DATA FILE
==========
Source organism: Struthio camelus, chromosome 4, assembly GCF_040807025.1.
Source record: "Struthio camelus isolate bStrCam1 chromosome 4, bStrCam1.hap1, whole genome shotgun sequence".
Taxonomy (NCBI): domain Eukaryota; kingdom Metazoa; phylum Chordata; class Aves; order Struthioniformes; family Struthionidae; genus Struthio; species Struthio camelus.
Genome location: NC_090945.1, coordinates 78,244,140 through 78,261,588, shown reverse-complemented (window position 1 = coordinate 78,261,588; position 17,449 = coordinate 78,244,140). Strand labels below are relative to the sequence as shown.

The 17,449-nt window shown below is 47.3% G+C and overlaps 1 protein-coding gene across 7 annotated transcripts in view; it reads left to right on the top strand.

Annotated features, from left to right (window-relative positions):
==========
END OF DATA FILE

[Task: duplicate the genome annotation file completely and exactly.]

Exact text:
Source organism: Struthio camelus, chromosome 4, assembly GCF_040807025.1.
Source record: "Struthio camelus isolate bStrCam1 chromosome 4, bStrCam1.hap1, whole genome shotgun sequence".
Taxonomy (NCBI): domain Eukaryota; kingdom Metazoa; phylum Chordata; class Aves; order Struthioniformes; family Struthionidae; genus Struthio; species Struthio camelus.
Genome location: NC_090945.1, coordinates 78,244,140 through 78,261,588, shown reverse-complemented (window position 1 = coordinate 78,261,588; position 17,449 = coordinate 78,244,140). Strand labels below are relative to the sequence as shown.

The 17,449-nt window shown below is 47.3% G+C and overlaps 1 protein-coding gene across 7 annotated transcripts in view; it reads left to right on the top strand.

Annotated features, from left to right (window-relative positions):